Baltimore, MD (USA) and consulting anywhere.
    ·
  • Patrick_NorthPatrick_North Posts: 249Member ✭✭
    What I expected

    Thanks all for the supporting views- it's just as I thought. I suppose that means you're "preaching to the choir?" I think AC may be part of the draw, though it seems unrealistic to me.

    It's a classic situation- a long neglected one pipe steam system with high gas bills. At this point, installing hot air might actually result in gas savings, but de-kniuckleheading the system and adding a new boiler would be far better!

    Anyone out there with more evidence, anecdotal or otherwise that the switch to hot air would not be a good one?

    I'll keep you posted.

    Thanks all,

    Patrick
    ·
  • SteamheadSteamhead Posts: 9,215Member ✭✭✭✭
    edited March 2011
    Found some more

    check these out:



    http://oikos.com/esb/44/forcedair.html



    http://oikos.com/esb/28/duct_losses.html



    Don't hesitate to get in touch if you need a consultant.
    All Steamed Up, Inc.
    "Reducing our country's energy consumption, one system at a time"
    Steam, Vapor & Hot-Water Heating Specialists
    Oil & Gas Burner Service
    Baltimore, MD (USA) and consulting anywhere.
    ·
  • Jean-David BeyerJean-David Beyer Posts: 2,471Member ✭✭✭
    Fussy pipe organs...

    If they have electropneumatic action (usual in most organs in USA), they hate dust as well. Each valve under the pipes is like a SPST relay, where what is being switched is air. The moving element is a thin disk of magnetic metal crimped around a soft bit of cardboard or similar material. In the organ-building business, these are called magnets. Devised by Robert Hope-Jones. The disk is quite small. But if dust gets in there, it will not close and so pipes will sound when that is not desired.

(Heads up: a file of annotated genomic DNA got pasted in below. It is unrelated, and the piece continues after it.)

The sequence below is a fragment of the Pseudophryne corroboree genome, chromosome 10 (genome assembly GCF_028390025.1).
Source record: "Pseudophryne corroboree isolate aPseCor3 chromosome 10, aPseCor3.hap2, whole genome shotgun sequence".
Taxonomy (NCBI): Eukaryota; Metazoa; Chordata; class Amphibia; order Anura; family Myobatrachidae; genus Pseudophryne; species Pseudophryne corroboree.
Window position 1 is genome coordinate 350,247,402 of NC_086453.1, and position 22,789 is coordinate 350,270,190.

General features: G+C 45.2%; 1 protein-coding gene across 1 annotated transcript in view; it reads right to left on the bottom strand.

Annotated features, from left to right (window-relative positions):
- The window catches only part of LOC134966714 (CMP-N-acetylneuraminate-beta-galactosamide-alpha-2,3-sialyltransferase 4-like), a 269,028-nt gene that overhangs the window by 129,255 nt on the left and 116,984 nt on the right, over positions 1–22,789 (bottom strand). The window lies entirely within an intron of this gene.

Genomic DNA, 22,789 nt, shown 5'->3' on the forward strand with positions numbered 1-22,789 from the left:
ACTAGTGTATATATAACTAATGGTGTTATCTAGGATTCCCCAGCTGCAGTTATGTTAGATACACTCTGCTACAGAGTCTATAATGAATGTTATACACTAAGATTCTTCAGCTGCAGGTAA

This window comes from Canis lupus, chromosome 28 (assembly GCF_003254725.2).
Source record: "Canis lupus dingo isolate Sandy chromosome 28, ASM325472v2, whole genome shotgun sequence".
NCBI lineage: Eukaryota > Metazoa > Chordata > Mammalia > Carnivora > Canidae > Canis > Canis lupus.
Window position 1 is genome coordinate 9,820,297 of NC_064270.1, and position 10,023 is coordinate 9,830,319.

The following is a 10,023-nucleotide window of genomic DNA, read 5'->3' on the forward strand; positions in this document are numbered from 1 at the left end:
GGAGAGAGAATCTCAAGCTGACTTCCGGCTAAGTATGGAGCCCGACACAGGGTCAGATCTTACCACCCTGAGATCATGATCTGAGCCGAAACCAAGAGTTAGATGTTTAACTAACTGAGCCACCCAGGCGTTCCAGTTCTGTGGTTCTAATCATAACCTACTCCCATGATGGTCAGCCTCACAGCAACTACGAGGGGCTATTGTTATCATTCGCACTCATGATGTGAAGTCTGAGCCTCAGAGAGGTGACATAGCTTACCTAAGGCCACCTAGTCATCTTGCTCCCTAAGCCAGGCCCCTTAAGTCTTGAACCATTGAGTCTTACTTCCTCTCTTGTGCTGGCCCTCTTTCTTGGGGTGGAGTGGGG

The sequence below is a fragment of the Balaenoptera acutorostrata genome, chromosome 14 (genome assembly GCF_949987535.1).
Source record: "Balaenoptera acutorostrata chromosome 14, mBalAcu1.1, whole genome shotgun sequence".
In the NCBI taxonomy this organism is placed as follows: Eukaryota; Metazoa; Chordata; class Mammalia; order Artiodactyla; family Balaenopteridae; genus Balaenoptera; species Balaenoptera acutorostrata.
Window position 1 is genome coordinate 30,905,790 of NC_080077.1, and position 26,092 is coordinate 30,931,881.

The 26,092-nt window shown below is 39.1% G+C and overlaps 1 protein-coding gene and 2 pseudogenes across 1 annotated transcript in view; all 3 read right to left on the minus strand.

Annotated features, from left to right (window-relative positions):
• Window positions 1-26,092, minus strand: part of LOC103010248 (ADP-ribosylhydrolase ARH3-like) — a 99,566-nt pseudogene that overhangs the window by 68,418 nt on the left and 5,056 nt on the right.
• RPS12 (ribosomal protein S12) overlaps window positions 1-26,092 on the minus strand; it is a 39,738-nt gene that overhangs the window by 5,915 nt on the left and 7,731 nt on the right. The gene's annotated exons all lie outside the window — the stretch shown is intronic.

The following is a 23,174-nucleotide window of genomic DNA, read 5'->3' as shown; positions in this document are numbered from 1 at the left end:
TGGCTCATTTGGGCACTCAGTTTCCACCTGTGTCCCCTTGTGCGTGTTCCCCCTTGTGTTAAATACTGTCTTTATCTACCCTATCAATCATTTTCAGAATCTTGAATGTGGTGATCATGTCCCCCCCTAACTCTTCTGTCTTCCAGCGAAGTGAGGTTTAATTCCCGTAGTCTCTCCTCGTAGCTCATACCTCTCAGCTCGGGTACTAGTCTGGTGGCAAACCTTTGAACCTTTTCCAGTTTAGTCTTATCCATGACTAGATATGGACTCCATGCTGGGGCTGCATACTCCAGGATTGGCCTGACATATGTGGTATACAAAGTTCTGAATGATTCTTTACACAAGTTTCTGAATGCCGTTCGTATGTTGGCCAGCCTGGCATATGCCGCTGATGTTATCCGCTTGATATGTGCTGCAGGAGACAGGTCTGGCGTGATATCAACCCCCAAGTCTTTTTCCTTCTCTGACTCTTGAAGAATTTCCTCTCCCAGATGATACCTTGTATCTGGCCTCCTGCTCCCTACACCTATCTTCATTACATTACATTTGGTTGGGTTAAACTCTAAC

But just as steam systems should not be replace by forced air or even hot water, so genuine pipe organs should be restored, if necessary, not replaced by electronic ones.
    ·
  • nicholas bonham-carternicholas bonham-carter Posts: 5,578Member ✭✭✭
    the noise factor

    why not arrange a demonstration of the difference in noise between the 2 systems: at some meeting where the deciding parties are, plug in first an electric hair dryer, and then an en electric kettle. ask them which would be more objectionable.

    the new mini-split a/c's are quite quiet.--nbc
    ·
  • Patrick_NorthPatrick_North Posts: 249Member ✭✭
    Awesome!

    These are terrific, thanks!

    Patrick
    ·
  • ttekushanttekushan Posts: 824Member ✭✭✭
    Here's what happened

    at a church where they did just what you describe due to getting air conditioning and the heat package was "almost free" in the scheme of the total budget. [I found out about it since they had 55 radiators for sale] As you surmised, lacking a radiant heat component at floor level, the choir level would rise to 85 degrees to keep the floor level at 65 degrees. In desperation, they installed tiny ceiling fans waaaay up at the ceiling which, of course, were of psychological effect only.



    The full effect was not known until it was too late. The next season, they had to install electric baseboard heating throughout the offices and restrooms, and other utility areas because they were inadequately heated with the new system. In talking to an old timer there who kept up the steam heating system, it became clear that the comfort level dropped substantially and that the increase in electricity consumption more than offset any savings in natural gas.



    They should have kept (and optimized) the steam heating system they already owned and kept the forced air for air conditioning only. Best of both worlds.
    terry
    ·
  • ttekushanttekushan Posts: 824Member ✭✭✭
    and another thing:

    Tuning up the steam system is just the beginning of the process. Check out the Interfaith Coalition on Energy.



    They have extremely effective advice as to how to properly and efficiently conserve energy in sacred structures. Good stuff there.
    terry
    ·
  • SteamheadSteamhead Posts: 9,215Member ✭✭✭✭
    I'll second that